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REPORT: Joy Reid could face charges for bringing false hacking claim to FBI


As previously reported by The Gateway Pundit, MSNBC crank Joy Reid has claimed over and over that her recently discovered homophobic posts were fabricated by internet hackers.

(Article by Lucian Wintrich republished from TheGatewayPundit.com)

This was proven wildly incorrect when searches through the Wayback Machine showed all the original homophobic posts in their full glory. Her follow-up to that was the claim that Wayback Machine was hacked and she asked the FBI to investigate. MSNBC has Reid’s back, even though the implausible “I was hacked” lie was pretty hard for anyone to swallow. Reid’s lawyer released the following statement through MSNBC:

“We have received confirmation the FBI has opened an investigation into potential criminal activities surrounding several online accounts, including personal email and blog accounts, belonging to Joy-Ann Reid.”

An analyst over at Law and Crime is now writing that Joy Reid, and possibly MSNBC, could face legal trouble for lying to the FBI:

 It almost certainly appears to be the case that Reid and/or MSNBC filed a report with the FBI–and manyhave suggestedthis report itselfwas false. Did they know they were relying on apparently false information when they filed it? Could this qualify as a false statement under 18 USC §1001?

This can get a bit tricky. Section 1001 has a “knowingly and willfully” knowledge requirement. According to the U.S. Attorney’s Manual (USAM), this means, a person making false statements to the FBI must have (1) made a statement deliberately and with knowledge that the statement was being made (taking care of “willfully”); and (2) that the statement was made with some intent to deceive or with some knowledge of its falsity (taking care of “knowingly”).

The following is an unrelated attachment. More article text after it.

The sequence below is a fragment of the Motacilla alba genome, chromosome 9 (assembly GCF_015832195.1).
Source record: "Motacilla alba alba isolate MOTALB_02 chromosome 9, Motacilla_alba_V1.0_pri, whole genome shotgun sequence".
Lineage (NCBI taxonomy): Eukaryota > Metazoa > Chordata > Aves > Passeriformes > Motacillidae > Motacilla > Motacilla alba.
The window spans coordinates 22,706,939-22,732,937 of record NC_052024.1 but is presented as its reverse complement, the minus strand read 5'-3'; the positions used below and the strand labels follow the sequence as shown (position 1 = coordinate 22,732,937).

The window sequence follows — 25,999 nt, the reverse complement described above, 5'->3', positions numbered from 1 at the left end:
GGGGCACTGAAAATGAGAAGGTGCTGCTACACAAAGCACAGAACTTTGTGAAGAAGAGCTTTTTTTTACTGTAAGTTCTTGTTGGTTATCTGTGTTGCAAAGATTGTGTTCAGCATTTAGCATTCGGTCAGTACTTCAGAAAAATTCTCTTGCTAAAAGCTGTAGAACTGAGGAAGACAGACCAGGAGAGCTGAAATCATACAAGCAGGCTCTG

Here, Reid could have relied upon the Nichols “research” for her own opinion about the once-disputed posts. If she did, that would seemingly defeat a finding that she (or whoever filed the complaint) “knowingly” made false statements to the FBI. But if Reid really did lie about the posts in the first place then she simply used Nichols as a conduit for those lies–and relying on Nichols to launder false accusations wouldn’t really work to Reid’s favor. This is an extremely fact-intensive inquiry–and one precisely suited for a federal investigator.

Additionally, the USAM notes, “A defendant is not relieved of the consequences of a material misrepresentation by lack of knowledge when the means of ascertaining truthfulness are available. In appropriate circumstances, the government may establish the defendant’s knowledge of falsity by proving that the defendant either knew the statement was false or acted with a conscious purpose to avoid learning the truth.”

Here, there’s a very good argument that Reid’s choices (like relying on Nichols) in allegedly attempting to ascertain the truth–again, if this is even what really happened–were actually keyed to obscure the truth. But if it turns out the hacking claims were as false as they appear and if Reid ever fully and eventually admits to their falsity, then any attempt to claim otherwise would be, well, just another misrepresentation.

There is one important caveat.

As noted by Adam H. Johnson, “If you read the lawyer’s statement it never specifies the hacking being investigated was in regards to the anti-gay posts. In fact it strangely does not; just makes vague references to hacking which she could very well have been, at some point, been a victim of.”

Until we see the actual report Reid and/or her people likely filed with the FBI, there’s no way to know for sure. But if Reid, Reichman, Nichols or anyone else at MSNBC did file a report with the FBI over the alleged (now disproven and abandoned) hacking claims viz. those homophobic blog posts, there could be legal trouble ahead.

Read more at: TheGatewayPundit.com

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